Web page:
In United States, drones take off as Christmas gifts
Andrew Steele, 15, chose a drone as a Christmas present. And he`s not alone. Thousands of drone fans -- young and old -- turned out at a recent show in Los Angeles.
Washington: Andrew Steele, 15, chose a drone as a Christmas present. And he`s not alone. Thousands of drone fans -- young and old -- turned out at a recent show in Los Angeles.
While historically people have thought of drones as military aircraft or flying devices used by businesses, the growth of drones as recreational vehicles has exploded.
And the range of devices on offer -- many of which could end up giftwrapped under the Christmas tree next week -- is as varied as the demand for them.
"I really like how it stays static, how it stays at the same place when you move it," said the teenager, whose parents had to fork out $1,200 for his present.
The success of the quadricopter has enabled the Chinese manufacturer who makes them to multiply the number of people it employs by 100 in eight years.
Tony Mendoza, a salesman with UAV-RC.com who was manning a stand at the LA fair, showed off a much more basic model "This happens to be a simple drone and it starts at $25," he said.
"It is basically for children and parents wanting to get something for their kids for Christmas."Of course, the more drones are given as presents this Christmas, the more of them will be flying around in the New Year.
That is a headache for regulators.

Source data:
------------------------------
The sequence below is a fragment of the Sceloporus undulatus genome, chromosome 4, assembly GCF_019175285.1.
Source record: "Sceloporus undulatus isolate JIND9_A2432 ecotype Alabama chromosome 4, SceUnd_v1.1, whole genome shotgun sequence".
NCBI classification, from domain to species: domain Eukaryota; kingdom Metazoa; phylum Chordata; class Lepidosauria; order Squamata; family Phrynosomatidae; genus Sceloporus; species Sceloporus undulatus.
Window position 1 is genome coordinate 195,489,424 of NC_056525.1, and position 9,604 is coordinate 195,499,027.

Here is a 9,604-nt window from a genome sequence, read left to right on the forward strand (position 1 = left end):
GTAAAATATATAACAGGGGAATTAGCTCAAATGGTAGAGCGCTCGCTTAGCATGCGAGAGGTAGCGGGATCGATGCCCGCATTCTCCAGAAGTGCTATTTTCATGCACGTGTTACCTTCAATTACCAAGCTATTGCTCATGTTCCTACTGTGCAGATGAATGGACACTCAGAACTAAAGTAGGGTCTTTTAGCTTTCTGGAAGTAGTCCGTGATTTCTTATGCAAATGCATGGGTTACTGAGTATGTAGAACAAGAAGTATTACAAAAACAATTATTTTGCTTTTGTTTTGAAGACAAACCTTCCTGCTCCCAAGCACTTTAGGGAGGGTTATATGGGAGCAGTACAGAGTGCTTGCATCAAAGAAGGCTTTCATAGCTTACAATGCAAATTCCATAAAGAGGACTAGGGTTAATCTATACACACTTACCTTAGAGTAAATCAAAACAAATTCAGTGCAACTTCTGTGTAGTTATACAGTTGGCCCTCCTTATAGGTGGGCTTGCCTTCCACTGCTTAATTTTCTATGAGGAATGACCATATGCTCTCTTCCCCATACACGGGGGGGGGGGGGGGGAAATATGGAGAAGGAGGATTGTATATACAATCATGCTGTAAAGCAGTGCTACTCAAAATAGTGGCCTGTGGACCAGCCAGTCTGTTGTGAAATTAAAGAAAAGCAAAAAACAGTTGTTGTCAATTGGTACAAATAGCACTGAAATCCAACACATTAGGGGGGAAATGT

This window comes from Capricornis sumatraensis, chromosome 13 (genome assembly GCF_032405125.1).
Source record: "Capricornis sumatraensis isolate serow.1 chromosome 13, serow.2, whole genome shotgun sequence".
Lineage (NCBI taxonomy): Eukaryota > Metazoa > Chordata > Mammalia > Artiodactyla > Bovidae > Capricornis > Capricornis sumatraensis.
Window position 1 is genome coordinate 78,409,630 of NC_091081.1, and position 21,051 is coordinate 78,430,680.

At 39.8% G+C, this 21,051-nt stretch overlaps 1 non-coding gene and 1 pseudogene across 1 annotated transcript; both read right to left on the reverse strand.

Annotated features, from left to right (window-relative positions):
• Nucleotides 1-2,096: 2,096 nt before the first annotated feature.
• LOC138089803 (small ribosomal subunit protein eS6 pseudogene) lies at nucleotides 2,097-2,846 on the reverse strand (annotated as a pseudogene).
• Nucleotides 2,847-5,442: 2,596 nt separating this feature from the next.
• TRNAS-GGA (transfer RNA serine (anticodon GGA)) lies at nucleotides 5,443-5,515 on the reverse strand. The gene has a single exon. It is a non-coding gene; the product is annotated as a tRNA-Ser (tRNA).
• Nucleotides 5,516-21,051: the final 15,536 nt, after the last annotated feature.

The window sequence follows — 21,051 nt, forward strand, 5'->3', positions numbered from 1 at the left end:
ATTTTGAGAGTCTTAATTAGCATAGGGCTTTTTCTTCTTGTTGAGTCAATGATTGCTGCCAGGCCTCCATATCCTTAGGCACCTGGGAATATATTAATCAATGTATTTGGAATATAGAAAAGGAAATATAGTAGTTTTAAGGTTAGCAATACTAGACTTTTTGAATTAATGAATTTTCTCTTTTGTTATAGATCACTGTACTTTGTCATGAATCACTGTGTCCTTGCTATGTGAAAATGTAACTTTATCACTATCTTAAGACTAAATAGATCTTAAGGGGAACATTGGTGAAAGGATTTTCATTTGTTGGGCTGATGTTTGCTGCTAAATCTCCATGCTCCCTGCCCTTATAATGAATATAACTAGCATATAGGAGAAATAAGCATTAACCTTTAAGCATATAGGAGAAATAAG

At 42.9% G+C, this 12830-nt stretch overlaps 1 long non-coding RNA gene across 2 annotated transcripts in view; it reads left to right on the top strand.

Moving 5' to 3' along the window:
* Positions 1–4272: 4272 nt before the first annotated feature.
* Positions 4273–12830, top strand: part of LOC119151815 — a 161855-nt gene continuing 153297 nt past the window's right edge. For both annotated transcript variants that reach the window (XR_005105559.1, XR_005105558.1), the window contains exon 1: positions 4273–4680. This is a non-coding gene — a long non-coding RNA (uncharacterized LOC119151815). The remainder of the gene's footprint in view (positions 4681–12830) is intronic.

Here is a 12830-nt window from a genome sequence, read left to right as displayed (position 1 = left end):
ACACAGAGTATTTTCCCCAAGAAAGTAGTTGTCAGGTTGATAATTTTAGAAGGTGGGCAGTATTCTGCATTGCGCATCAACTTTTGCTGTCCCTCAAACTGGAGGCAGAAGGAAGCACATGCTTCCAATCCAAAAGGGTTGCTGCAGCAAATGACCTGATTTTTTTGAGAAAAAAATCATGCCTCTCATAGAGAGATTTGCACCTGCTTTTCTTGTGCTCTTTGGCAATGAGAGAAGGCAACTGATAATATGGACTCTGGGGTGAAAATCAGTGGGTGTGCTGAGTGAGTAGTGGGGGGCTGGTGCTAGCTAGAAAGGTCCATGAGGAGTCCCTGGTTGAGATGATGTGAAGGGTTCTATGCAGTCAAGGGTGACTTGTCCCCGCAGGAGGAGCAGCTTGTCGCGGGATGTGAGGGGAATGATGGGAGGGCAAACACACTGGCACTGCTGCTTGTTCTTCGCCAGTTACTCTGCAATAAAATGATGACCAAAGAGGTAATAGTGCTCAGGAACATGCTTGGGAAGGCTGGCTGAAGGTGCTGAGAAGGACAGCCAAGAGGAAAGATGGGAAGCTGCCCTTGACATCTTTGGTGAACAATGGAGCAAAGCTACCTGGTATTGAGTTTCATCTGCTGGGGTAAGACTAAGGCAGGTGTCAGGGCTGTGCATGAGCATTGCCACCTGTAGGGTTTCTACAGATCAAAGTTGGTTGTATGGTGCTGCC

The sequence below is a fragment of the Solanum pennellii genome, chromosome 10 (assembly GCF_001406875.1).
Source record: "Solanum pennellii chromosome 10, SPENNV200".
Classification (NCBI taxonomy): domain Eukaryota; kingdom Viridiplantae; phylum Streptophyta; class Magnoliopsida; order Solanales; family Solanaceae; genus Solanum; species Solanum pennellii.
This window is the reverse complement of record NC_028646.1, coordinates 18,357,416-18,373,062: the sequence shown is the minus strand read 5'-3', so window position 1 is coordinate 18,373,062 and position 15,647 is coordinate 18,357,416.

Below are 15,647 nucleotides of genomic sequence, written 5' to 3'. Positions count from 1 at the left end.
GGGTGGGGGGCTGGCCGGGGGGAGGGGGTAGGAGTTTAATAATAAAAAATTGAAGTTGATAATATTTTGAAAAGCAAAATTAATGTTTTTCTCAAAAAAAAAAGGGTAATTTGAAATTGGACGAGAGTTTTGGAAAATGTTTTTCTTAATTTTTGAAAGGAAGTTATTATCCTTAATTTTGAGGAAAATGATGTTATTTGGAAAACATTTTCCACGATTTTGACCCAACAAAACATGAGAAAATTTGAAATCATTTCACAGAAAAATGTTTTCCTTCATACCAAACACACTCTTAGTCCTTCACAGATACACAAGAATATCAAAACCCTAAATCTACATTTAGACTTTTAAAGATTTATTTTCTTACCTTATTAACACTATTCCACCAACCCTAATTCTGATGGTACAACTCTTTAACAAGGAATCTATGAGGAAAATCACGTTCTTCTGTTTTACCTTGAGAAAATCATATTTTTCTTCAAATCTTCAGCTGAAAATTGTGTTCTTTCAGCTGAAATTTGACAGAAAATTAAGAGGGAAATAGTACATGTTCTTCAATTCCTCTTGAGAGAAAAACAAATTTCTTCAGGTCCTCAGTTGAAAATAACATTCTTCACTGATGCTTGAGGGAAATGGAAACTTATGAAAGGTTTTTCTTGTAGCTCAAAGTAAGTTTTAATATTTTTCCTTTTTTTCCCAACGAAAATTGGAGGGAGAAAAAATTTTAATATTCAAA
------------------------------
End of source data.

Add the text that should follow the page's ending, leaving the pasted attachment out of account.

"It`s important, no matter how small the drone is, to be aware of your surroundings, making sure you`re not operating the drone in a fashion that would endanger anybody," said former White House advisor Lisa Ellman.
In addition, you have to be sure "that you`re not spying on your neighbors in your backyard," she added.
But even if drones are becoming accessible for everyone, flying one is not necessarily as easy as falling off a log.
Adam Gibson is a professional who regularly organizes training sessions for beginners.
"To properly know how to use the system, I would say you need about two weeks, 20 hours a week," said Gibson, boss of Ctrl.Me.
To avoid accidents, you need to both be able to pilot it and configure it correctly in the first place. If it is not set up right, the machine risks crashing.
"A lot of the crashes that we see are from not properly calibrating the compass or it could also be that someone has painted it and when they paint it, it interferes with the GPS," said Gibson.
Once you have configured it correctly and learned to fly it, the sky is the limit, as long as you stay below 390 feet (120 meters), which is the altitude limit above which it risks getting mixed up with other, larger craft.